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Verdicts & Settlements

JPMorgan Chase and U.S. Virgin Islands Reach Settlement in Epstein Trafficking Case

— September 27, 2023

JPMorgan Chase has not conceded any liability but will pay the U.S. Virgin Islands an estimated $75 million to resolve the lawsuit.

JPMorgan Chase has reached a settlement with the U.S. Virgin Islands, which had earlier sued the bank over its alleged connections to late billionaire and human trafficker Jeffrey Epstein.

According to CNN, the settlement includes “significant commitments” by JPMorgan Chase to curtail human trafficking, as well as a one-time payment of $75 million to the Islands’ territorial government.

Of the $75 million, about $55 million will go toward local charities and victim assistance.

The remainder, writes NBC News, will be used to cover the Islands’ legal fees and other costs.

“We are pleased that the U.S.V.I. will use settlement proceeds to enhance the infrastructure and capabilities of their law enforcement to prevent and combat human trafficking and other crimes in their territories,” a JPMorgan Chase spokesperson said in a statement.

In its initial complaint, the Virgin Islands claimed that JPMorgan Chase benefited financially from Epstein’s sex trafficking operation and failed to either notice or properly investigate obvious red flags, including repeated payments to young and underage women.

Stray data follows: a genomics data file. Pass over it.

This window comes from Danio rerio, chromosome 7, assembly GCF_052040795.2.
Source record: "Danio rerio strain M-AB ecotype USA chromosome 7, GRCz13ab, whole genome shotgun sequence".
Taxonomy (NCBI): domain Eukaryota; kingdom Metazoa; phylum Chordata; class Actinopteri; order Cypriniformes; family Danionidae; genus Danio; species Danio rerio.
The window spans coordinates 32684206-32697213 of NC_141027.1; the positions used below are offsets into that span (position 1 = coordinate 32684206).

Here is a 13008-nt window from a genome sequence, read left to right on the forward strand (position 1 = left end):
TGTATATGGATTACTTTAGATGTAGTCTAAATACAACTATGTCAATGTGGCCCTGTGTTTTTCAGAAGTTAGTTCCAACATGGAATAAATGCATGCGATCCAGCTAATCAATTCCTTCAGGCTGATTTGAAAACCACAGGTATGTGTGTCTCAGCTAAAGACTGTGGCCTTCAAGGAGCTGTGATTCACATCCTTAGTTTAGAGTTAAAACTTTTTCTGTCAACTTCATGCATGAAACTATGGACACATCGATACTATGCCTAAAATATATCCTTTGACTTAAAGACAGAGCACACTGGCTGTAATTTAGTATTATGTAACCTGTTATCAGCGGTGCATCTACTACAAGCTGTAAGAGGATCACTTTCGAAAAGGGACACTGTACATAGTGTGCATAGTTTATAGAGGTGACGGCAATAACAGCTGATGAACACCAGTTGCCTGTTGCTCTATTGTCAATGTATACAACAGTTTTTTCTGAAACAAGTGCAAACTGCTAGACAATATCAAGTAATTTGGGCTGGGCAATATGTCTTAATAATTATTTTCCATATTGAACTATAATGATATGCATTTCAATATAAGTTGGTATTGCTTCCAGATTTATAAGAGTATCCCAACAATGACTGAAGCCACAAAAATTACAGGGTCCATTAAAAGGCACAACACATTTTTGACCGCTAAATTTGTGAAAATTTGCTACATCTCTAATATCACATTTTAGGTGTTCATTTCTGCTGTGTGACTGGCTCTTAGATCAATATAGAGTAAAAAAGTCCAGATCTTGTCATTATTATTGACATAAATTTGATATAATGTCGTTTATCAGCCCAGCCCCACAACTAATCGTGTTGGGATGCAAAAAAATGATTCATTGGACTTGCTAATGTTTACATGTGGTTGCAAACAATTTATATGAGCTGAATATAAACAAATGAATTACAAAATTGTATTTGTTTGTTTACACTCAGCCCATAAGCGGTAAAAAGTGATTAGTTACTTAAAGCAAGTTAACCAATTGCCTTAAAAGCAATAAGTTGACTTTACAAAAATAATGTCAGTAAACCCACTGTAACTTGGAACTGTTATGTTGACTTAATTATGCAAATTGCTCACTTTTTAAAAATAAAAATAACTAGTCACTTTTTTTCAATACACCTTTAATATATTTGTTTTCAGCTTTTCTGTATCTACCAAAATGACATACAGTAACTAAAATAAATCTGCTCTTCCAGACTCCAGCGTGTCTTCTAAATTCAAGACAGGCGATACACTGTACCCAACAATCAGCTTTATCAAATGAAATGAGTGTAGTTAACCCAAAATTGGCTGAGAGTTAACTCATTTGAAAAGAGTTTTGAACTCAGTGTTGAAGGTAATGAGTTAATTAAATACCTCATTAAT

A 2006 mugshot of Jeffrey Epstein, who was arrested at the time for soliciting a prostitute. Public domain.

“Over more than a decade, JPMorgan clearly knew it was not complying with federal regulations in regard to Epstein-related accounts as evidenced by its too-little too-late efforts after Epstein was arrested on federal sex trafficking charges and shortly after his death, when JPMorgan (JPM) belatedly complied with federal law,” the Virgin Islands said in its lawsuit.

While JPMorgan Chase did eventually order an internal review of Epstein’s criminal conduct, the bank’s CEO, Jamie Dimon, denied knowing about any such reviews in a deposition.

“Had the Firm believed that [Epstein] was engaged in an ongoing sex trafficking operation, Epstein would not have been retained as a client,” a spokesperson said of Dimon’s deposition. “In hindsight, we regret he was ever a client.”

However, JPMorgan stressed in its settlement announcement that the agreement includes no admission of wrongdoing, fault, or liability. A spokesperson also said that the bank “deeply regrets any association” it had with Epstein.

Epstein, notes CNN, was arrested in 2019 on federal charges of trafficking dozens of underage girls.

Just over a month after his arrest, though, Epstein allegedly committed suicide in his jail cell.

U.S. Virgin Islands Attorney General Ariel Smith has since said that the territory is “proud to have stood alongside the survivors throughout this litigation, and this settlement reflects our continued commitment to them.”

“With this constructive resolution of this groundbreaking resolution, we look forward to helping our community move froward and to building a new relationship with JPMorgan,” Smith said.


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